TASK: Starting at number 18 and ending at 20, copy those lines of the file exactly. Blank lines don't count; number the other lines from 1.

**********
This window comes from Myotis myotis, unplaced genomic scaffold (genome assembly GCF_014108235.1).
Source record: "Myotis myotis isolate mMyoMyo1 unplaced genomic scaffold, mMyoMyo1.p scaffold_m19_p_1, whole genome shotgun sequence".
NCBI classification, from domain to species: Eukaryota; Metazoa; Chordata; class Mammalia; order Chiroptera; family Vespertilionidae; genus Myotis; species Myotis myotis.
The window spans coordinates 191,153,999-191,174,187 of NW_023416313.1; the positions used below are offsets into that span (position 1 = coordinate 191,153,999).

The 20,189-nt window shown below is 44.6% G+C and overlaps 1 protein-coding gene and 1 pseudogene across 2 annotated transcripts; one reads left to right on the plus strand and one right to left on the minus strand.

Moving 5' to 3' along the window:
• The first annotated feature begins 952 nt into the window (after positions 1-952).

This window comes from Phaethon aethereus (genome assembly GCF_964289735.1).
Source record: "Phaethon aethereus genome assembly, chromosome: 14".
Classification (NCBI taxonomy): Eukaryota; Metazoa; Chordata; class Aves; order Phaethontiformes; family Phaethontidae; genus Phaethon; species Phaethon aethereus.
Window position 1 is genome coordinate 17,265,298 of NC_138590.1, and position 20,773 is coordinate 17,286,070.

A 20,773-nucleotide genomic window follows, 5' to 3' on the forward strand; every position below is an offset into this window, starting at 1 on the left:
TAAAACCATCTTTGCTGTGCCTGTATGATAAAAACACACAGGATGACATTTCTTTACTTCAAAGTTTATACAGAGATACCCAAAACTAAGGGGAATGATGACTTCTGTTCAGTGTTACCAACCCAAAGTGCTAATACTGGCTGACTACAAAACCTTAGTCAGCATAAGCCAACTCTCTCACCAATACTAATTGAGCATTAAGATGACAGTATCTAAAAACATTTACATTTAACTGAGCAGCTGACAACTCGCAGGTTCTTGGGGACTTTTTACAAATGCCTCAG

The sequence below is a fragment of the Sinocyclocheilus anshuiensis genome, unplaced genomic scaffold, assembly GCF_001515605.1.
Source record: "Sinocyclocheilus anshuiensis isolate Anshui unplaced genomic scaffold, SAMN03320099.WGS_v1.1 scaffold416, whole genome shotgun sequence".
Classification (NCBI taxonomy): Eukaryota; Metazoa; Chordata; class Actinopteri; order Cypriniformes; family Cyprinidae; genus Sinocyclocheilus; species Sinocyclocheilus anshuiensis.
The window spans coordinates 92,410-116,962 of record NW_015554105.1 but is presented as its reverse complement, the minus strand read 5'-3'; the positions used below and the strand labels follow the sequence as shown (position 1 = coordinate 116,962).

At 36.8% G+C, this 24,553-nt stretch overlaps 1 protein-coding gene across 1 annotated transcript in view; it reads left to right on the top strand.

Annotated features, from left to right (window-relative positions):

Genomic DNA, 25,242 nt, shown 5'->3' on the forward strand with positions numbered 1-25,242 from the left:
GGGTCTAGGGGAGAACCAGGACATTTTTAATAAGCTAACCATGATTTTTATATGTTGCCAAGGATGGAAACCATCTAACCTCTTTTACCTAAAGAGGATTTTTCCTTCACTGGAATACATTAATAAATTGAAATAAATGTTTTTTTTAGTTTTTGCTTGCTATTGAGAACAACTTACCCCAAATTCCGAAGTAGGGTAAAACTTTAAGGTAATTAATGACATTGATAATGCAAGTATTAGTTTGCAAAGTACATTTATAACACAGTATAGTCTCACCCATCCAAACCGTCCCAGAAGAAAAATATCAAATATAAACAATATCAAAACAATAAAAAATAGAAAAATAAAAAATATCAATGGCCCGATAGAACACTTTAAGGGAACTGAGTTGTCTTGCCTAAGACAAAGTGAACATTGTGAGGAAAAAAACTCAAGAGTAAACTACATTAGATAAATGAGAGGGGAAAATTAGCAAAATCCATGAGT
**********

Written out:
At 36.8% G+C, this 24,553-nt stretch overlaps 1 protein-coding gene across 1 annotated transcript in view; it reads left to right on the top strand.

Annotated features, from left to right (window-relative positions):

Genomic DNA, 25,242 nt, shown 5'->3' on the forward strand with positions numbered 1-25,242 from the left: